Regardless, Mr Piech enjoyed a cultlike following within the company. He typically got his way when he lost confidence in managers, forcing out a series of executives, including his hand-picked successor as chief executive, Bernd Pischetsrieder, in 2006. Three years later he famously insinuated during a dinner in Sardinia that then-Porsche chief executive Wendeling Wiedeking, who launched the takeover attack on VW, had lost his support. The comment marked the turning point in Porsche’s bold attempt to take over its much-larger peer and Mr Wiedeking was eventually forced out.

But in 2015, he lost his grip after fierce internal wranglings and an apparent attempt to install his wife as supervisory board chairwoman to succeed him. The group’s leadership committee also defied Mr Piech in April 2015 by saying it would vote to extend Martin Winterkorn’s contract as chief executive, against Mr Piech’s wishes. A month later, Mr Piech resigned.

“If I want to achieve something, I approach the problem and push it through without realising what’s happening around me,” he wrote in his 2002 autobiography. “My desire for harmony is limited.”

Mr Piech’s legacy was tainted by the spectacular fallout with fellow family members and other VW key stakeholders over who was to blame for the manufacturer’s diesel emissions scandal, which has cost the company €30 billion (Dh121bn) so far and triggered the deepest crisis in its history.

Mr Piech claimed he had mentioned indications of possible wrongdoing to other top officials in 2015 before US authorities uncovered the large-scale emission manipulation months later, but that those warnings weren’t heeded. His allegations were denied by his cousin Wolfgang.

“Dieselgate put the final stain on his career,” Mr Wolkonowicz said. “Most people believe that because he was such a hands-on manager, he probably knew about it.”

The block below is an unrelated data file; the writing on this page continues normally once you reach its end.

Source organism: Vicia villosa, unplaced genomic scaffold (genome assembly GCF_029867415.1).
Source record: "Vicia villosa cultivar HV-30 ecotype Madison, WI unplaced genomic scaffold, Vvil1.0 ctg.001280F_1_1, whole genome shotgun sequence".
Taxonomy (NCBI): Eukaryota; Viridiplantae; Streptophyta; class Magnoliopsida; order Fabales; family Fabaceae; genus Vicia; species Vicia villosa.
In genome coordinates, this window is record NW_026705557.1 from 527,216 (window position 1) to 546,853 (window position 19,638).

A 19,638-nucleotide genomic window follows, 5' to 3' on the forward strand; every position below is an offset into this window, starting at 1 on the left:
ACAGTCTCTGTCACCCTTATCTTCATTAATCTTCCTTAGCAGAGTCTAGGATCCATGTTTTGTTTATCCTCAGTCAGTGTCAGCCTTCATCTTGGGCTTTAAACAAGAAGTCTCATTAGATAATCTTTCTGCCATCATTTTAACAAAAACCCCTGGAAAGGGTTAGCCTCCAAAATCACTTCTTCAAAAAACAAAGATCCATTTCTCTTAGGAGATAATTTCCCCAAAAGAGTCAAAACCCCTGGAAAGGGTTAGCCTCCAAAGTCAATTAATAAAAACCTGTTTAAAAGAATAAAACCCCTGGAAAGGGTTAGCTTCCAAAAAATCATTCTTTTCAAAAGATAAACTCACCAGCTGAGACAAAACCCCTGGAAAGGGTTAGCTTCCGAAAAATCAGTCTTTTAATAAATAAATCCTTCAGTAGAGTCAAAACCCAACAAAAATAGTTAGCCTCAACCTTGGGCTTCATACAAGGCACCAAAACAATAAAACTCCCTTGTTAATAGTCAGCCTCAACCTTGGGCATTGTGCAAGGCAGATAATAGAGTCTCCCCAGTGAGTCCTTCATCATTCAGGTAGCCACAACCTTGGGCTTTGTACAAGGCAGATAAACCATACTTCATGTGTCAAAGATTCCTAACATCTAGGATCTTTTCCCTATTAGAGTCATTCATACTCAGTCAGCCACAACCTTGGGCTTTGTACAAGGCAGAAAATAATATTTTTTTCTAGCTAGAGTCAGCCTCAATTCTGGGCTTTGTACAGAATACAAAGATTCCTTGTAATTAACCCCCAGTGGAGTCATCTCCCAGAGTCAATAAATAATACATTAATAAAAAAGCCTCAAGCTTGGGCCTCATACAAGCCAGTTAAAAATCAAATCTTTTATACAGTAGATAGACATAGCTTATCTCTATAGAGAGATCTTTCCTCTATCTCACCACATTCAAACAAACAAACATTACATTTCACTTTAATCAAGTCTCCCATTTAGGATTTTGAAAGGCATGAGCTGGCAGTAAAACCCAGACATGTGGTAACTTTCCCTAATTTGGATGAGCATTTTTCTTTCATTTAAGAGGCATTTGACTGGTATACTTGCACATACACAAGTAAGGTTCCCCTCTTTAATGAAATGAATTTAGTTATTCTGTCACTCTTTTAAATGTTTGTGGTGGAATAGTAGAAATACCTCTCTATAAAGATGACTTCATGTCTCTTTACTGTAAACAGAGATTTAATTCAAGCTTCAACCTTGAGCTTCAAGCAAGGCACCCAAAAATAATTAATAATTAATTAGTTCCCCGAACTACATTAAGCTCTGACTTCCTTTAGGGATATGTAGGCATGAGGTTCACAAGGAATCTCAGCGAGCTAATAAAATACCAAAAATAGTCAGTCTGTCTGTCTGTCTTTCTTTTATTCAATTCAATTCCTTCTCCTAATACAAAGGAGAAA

Ferdinand Karl Piech was born on April 17, 1937, in Vienna. His father, Anton, was a lawyer, and his mother, Louise, was the daughter of Ferdinand Porsche. The third of four children, Ferdinand Piech had two brothers and a sister.

After attending the Swiss boarding school Lyceum Alpinum Zuoz, near St Moritz, from 1952 until 1958, he studied engineering at the Swiss Federal Institute of Technology in Zurich. In 1963, Mr Piech went to work for his uncle Ferry at Porsche in Stuttgart, where he later became a technical manager.

Mr Piech joined VW in 1972, when he moved to the Audi subsidiary from Porsche after the family decided to end its active role in the sports-car maker’s operations. At Audi, he pushed the development of the Quattro all-wheel-drive system, helping establish the brand as an innovator and later enabling it to overtake Daimler's Mercedes-Benz in global luxury-car sales.

At VW — and above all Porsche — family and business were always intertwined. Mr Piech arranged for his wife Ursula, a former kindergarten teacher and governess for his family during the 1980s, to join VW’s supervisory board in 2012. She resigned alongside her husband in April 2015.

Mr Piech had five children with his first wife, the former Corina von Planta; two from his relationship with Marlene Porsche, the former wife of his cousin Gerhard Porsche; three with Ursula; and two other children.